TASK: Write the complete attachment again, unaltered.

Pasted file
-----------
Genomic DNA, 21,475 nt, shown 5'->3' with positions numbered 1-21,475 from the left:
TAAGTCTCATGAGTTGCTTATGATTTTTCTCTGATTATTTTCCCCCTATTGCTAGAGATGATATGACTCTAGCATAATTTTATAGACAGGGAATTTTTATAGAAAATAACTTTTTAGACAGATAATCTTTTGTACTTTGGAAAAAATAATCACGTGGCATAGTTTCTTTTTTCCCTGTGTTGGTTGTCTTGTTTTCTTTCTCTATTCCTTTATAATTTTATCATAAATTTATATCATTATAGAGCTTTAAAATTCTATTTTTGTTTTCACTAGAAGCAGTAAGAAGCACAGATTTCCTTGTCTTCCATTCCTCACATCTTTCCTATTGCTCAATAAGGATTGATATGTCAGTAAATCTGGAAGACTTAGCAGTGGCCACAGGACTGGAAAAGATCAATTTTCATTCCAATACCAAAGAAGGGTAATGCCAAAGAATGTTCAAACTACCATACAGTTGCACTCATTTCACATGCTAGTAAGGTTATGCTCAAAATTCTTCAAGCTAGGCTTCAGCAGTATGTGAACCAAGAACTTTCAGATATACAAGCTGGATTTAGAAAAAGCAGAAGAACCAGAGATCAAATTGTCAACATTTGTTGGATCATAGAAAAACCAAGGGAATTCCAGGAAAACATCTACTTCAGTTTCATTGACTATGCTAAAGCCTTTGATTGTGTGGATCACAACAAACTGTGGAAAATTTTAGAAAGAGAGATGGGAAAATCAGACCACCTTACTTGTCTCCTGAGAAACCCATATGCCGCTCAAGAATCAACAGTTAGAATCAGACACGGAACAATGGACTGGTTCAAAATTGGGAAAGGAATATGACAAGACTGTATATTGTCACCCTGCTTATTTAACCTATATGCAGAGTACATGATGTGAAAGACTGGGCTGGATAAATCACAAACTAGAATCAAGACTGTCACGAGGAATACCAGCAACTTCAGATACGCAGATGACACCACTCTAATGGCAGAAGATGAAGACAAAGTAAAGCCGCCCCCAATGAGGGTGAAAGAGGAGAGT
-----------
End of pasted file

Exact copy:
Genomic DNA, 21,475 nt, shown 5'->3' with positions numbered 1-21,475 from the left:
TAAGTCTCATGAGTTGCTTATGATTTTTCTCTGATTATTTTCCCCCTATTGCTAGAGATGATATGACTCTAGCATAATTTTATAGACAGGGAATTTTTATAGAAAATAACTTTTTAGACAGATAATCTTTTGTACTTTGGAAAAAATAATCACGTGGCATAGTTTCTTTTTTCCCTGTGTTGGTTGTCTTGTTTTCTTTCTCTATTCCTTTATAATTTTATCATAAATTTATATCATTATAGAGCTTTAAAATTCTATTTTTGTTTTCACTAGAAGCAGTAAGAAGCACAGATTTCCTTGTCTTCCATTCCTCACATCTTTCCTATTGCTCAATAAGGATTGATATGTCAGTAAATCTGGAAGACTTAGCAGTGGCCACAGGACTGGAAAAGATCAATTTTCATTCCAATACCAAAGAAGGGTAATGCCAAAGAATGTTCAAACTACCATACAGTTGCACTCATTTCACATGCTAGTAAGGTTATGCTCAAAATTCTTCAAGCTAGGCTTCAGCAGTATGTGAACCAAGAACTTTCAGATATACAAGCTGGATTTAGAAAAAGCAGAAGAACCAGAGATCAAATTGTCAACATTTGTTGGATCATAGAAAAACCAAGGGAATTCCAGGAAAACATCTACTTCAGTTTCATTGACTATGCTAAAGCCTTTGATTGTGTGGATCACAACAAACTGTGGAAAATTTTAGAAAGAGAGATGGGAAAATCAGACCACCTTACTTGTCTCCTGAGAAACCCATATGCCGCTCAAGAATCAACAGTTAGAATCAGACACGGAACAATGGACTGGTTCAAAATTGGGAAAGGAATATGACAAGACTGTATATTGTCACCCTGCTTATTTAACCTATATGCAGAGTACATGATGTGAAAGACTGGGCTGGATAAATCACAAACTAGAATCAAGACTGTCACGAGGAATACCAGCAACTTCAGATACGCAGATGACACCACTCTAATGGCAGAAGATGAAGACAAAGTAAAGCCGCCCCCAATGAGGGTGAAAGAGGAGAGT